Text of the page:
Bitcoin ponzi scheme models the patterns of a pyramid scheme.

BITCOIN PONZI SCHEME MODELS THE PATTERN OF A PYRAMID SCHEME

Why bitcoin ponzi scheme is the new scam of the future?  Of course, bitcoin is making a a lot of people around the world rich really fast.   Especially, for a lot of unknown investors that was just doing things for fun. Which is awesome, but it’s amazing how fast we forget about the past.  It’ hasn’t been over a decade since America was exposed to the Bernie Madoff Ponzi Scheme.  In which, he bankrupted a lot of wealthy investors.  Some, may want to argue those people got ripped-off for being greedy and they had a shady stock investor and that Bitcoin cryptocurrency is different.

Well, lets do a few comparisons to see if bitcoin is a Ponzi scheme or legitimate.

First, what’s a ponsi scheme?

Risks of Investing in Bitcoins

Ponzi schemes are run by a central operator, who uses the money from new, incoming investors to pay off the promised returns to older ones. This makes the operation seem profitable and legitimate, even though no actual profit is being made. Meanwhile, the person behind the scheme pockets the extra money or uses it to expand the operation.

A lot of people hoping to get rich real fast fall for these type of scams, because they follow the masses and don’t do their homework.  Which allows of other companies to be created like Multi-Level Marketing (MLM) OR Networking companies to scam people out of millions of dollars.

How could I compare multi-level marketing companies to Bitcoin crypto currency?  Well, lets see how an mlm could scam you in these 10 steps.

1) No or low-quality product or service. There are many red flags that should warn you away from a business or financial opportunity, but the biggest is a lack of a product. Programs that push recruiting over the sales of a product or service might be a pyramid scheme. If a company isn’t focused on acquiring more customers to buy its products, but rather, it’s interested in “building a team” or membership of sales reps, consider it a red flag.

The foundation of any good MLM business is about getting products and service to end consumers. While building a team can be a part of that, income is based on goods sold by the team, not in the recruiting itself.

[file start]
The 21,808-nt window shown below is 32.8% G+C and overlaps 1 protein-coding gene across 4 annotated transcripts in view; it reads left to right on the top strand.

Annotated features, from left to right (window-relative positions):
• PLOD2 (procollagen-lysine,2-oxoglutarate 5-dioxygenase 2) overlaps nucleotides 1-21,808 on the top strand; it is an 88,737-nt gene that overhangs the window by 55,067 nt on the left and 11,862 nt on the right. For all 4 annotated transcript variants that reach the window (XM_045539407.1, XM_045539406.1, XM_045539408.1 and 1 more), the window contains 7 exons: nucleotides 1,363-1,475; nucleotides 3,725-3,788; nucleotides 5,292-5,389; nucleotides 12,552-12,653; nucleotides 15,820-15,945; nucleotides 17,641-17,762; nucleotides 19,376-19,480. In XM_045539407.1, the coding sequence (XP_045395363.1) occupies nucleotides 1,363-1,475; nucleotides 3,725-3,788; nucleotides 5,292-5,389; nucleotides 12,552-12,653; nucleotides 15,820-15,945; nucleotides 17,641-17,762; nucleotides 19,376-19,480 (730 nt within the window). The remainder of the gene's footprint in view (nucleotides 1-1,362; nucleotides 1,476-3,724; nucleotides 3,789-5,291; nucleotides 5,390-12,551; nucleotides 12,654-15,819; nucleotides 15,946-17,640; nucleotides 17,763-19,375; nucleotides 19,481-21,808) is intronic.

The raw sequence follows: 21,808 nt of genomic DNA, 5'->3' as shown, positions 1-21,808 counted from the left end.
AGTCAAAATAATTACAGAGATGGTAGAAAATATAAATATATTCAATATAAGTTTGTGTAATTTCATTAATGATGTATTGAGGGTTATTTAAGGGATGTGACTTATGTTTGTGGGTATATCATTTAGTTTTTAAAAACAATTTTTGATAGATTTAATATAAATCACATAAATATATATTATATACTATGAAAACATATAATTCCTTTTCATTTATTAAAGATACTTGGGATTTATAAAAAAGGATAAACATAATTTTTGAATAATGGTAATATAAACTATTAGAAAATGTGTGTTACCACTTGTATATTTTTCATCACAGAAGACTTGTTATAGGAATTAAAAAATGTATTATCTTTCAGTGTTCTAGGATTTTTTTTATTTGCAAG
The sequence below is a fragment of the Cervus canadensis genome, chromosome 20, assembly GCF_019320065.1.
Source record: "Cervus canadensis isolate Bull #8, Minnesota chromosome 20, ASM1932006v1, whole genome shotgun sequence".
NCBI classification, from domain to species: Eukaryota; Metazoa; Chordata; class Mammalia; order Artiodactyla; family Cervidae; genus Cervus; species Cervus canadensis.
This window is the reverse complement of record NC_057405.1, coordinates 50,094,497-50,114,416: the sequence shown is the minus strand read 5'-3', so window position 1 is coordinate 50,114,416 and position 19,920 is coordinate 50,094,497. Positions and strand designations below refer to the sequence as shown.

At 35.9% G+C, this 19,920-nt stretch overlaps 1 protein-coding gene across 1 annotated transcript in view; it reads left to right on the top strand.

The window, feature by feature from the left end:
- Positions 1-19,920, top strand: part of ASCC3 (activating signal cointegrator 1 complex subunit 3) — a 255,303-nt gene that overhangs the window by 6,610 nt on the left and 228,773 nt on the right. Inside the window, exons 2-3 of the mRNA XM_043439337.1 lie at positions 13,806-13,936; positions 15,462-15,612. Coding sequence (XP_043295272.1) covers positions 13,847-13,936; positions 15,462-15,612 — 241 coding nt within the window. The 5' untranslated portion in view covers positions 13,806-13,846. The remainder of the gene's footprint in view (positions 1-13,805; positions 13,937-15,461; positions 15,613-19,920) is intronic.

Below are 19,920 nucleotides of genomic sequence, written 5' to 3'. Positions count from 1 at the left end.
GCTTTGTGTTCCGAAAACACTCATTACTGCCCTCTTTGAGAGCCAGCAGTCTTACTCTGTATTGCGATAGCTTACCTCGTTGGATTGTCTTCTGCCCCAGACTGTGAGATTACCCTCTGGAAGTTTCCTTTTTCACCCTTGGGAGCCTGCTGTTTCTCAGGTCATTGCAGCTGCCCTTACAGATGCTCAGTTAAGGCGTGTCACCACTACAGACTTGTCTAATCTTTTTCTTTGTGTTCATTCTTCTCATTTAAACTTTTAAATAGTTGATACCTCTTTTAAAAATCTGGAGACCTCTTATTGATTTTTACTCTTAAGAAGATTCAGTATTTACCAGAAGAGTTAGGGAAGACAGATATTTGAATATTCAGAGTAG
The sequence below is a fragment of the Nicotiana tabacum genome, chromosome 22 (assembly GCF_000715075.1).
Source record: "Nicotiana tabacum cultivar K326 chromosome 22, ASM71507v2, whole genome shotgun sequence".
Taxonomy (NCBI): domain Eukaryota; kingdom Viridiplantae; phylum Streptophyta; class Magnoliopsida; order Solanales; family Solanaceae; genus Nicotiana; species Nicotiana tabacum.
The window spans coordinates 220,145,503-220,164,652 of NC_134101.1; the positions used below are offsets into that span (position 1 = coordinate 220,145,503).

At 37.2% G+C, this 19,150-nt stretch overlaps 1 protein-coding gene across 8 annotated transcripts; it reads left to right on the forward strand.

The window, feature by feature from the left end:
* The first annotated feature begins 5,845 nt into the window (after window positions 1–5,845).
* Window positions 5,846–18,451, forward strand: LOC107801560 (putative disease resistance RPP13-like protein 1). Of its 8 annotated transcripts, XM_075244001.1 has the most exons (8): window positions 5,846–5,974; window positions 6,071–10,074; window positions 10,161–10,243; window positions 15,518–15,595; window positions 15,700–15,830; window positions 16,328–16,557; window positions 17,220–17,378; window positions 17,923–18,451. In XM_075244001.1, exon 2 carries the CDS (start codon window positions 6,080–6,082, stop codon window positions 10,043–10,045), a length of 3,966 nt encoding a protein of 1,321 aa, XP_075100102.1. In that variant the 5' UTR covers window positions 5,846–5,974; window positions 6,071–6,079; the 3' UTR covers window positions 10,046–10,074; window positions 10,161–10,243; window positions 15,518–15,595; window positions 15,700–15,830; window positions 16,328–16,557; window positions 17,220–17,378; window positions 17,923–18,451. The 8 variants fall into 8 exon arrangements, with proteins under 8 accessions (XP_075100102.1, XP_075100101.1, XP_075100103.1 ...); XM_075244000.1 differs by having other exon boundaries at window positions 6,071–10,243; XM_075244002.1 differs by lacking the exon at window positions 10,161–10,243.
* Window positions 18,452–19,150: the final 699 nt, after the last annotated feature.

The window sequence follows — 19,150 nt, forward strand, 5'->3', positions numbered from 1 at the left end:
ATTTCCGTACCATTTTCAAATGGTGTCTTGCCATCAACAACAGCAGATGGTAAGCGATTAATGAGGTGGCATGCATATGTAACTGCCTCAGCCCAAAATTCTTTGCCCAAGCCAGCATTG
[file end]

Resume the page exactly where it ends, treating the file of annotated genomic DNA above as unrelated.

2) Outrageous & Unfounded Product Claims: This is seen most in health and wellness companies in which reps boast that their products cure ailments or work miracles.

Outlandish hype is a red flag in any industry, including direct sales. A successful business is founded on quality products. If the company you are considering becoming a representative for has bizarre products or products which seem a little too good to be true, use caution. The last thing you want your name tied to is a faulty product or a product which is the focus of litigation.

3) High-Pressure Sales Tactics: The most common high-pressure tactic is the lure of getting in on the ground floor. But in direct sales, it’s a good opportunity no matter when you get in. In fact, you’re safer to go with a company that has been around for twenty years than a start up. Any effort to prevent you from studying the company and “sleep on it” isn’t someone you want to work with.

4) Pressure To “Buy-In” and stock inventory: All MLM businesses will have some start-up costs. You can’t buy a McDonalds without investing money, and the same is true for direct sales, although its much less expensive. What you want to watch out for are “fast track” programs or pressure to have inventory that requires additional investment. Due to this practice, the law now requires MLM companies to buy back inventory, but that doesn’t mean you want to be saddled with debt before you start and truly understand the business.

Having a few popular products on hand can be nice, but don’t fill your garage with products unless you know for sure, based on your experience in the business, that you can sell them.

5) Poor Company Communication: Don’t be afraid to ask hard questions. If you don’t get solid answers or are chastised for not being a positive thinker or believing in the company, consider it a red flag. In order to be successful at any business, you need strong support and solid training. The law requires MLM companies give you a slew of information, including financial details about average income. Study this and ask questions. If the rep is hesitant to answer or glosses over your concerns, he’s not someone to work with. A legitimate MLM company wants you to be informed